Put down the iPad! How to help your kids away from the screens

Hugo, son of Janelle McNichols from the WSLHD Health Promotion team, enjoys some quality time outdoors.

Is your pre-schooler always playing with your mobile or iPad? Is your teenager messaging their friends under the dinner table? Are you concerned that your children see you on your phone too much throughout the day?

The Growing Up in Australia: The Longitudinal Study of Australian Children Report found that the majority of Australian children are spending more than the recommended two-hour daily limit for screen time – including watching television, on computers and playing electronic games.

At 4-5 years old, children average more than two hours screen time per week-day.

By 12-13 years old, this increases to more than three hours average per week-day and almost four hours per weekend day.

This means that up to 30 per cent of a child’s waking time is spent in front of a screen!  

There is growing evidence that over-using screens, televisions, mobile phones, iPads, computers and computer games potentially cause significant negative health effects in children.

Learn how much time your children should spend in front of screens and how you can manage screen time at home, by viewing our fact sheets on screens (and other healthy lifestyle behaviours) at Healthy Kids Western Sydney.

“We know screen time and screen use are normal parts of life for most children and teenagers, but we also know that screens can lead to harmful effects on children,” said Christine Newman, Deputy Director from the Centre of Population Health.

Children under two don’t learn from screens as well as they do from live interactions and excessive screen time during the early years can be linked to increased loneliness, depression, withdrawal and attention problems.

Down the track, television viewing time can also be linked to youth obesity.

Ms Newman says Screen Free Week, 3-9 May, is a good opportunity to check in on whether your child is using screens in a balanced and healthy way.

“While it may be hard to completely shut down screens for a week, we encourage parents to use this time to consider: is your child sleeping enough? Are they being active? Are they engaged with school? Are they connecting socially with family and friends offline?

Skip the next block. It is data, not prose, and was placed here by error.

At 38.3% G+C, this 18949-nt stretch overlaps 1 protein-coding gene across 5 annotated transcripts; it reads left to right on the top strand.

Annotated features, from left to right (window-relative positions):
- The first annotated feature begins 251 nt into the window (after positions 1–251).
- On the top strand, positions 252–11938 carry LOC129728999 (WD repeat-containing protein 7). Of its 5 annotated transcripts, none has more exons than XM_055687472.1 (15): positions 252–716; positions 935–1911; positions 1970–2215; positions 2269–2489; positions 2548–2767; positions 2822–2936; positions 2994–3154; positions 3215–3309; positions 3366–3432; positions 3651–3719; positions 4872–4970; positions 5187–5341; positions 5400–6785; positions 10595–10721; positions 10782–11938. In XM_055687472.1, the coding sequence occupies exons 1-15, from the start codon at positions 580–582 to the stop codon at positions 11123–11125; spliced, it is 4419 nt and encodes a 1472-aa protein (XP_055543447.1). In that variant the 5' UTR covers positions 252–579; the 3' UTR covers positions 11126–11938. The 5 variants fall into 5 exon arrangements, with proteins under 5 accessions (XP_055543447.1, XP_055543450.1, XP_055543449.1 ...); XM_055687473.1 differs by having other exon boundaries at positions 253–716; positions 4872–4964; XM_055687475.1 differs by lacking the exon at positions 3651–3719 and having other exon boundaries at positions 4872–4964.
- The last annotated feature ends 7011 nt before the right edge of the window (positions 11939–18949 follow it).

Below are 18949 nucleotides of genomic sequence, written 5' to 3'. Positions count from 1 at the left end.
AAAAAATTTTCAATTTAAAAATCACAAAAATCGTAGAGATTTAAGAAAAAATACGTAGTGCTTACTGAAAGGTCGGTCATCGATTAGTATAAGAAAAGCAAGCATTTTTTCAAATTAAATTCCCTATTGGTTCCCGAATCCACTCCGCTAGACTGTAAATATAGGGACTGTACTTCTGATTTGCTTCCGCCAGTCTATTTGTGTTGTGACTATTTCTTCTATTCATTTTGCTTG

“If you answered ‘No’ to any of these, perhaps reassessing screen time in your household could be a simple way of making some small changes for some longer-term health benefits,” Christine continued.

Here are five reasons why your children will benefit from a screen-free week:

  1. It gives their brain a break.

Having too much screen time is not healthy for the brain. It releases chemicals such as adrenaline and dopamine that can affect brain development.

Tip: Make sure meal times stay screen-free.

  1. It helps your family reset priorities.  

Screens replace important face-to-face interaction with family and friends. Instead of spending time on a screen, think about ways your family can be active together.

Autumn is a great time of year to visit local parks, sporting fields and walking tracks. Find out more information about walking in western Sydney.

Tip: Schedule in screen-free time as a family throughout the week.

  1. It provides children time to explore other interests.

Facilitate and encourage other interests and skills such as cooking, dancing, and reading. Screen use is also linked to eating unhealthy snacks.

Tip: Choose healthier snacks for your family.

  1. It helps children re-discover play.

Children learn through play. Throwing a ball, digging in the dirt, and building things are all important for growth and development.

Tip: Let’s give all children as many opportunities to play as possible.

  1. It supplies a reality check.

Having a screen free week will give you a real insight into your family’s health behaviours. It will also enable you to set some healthy limits to screen use.

Tip: Have a screen free week with your kids!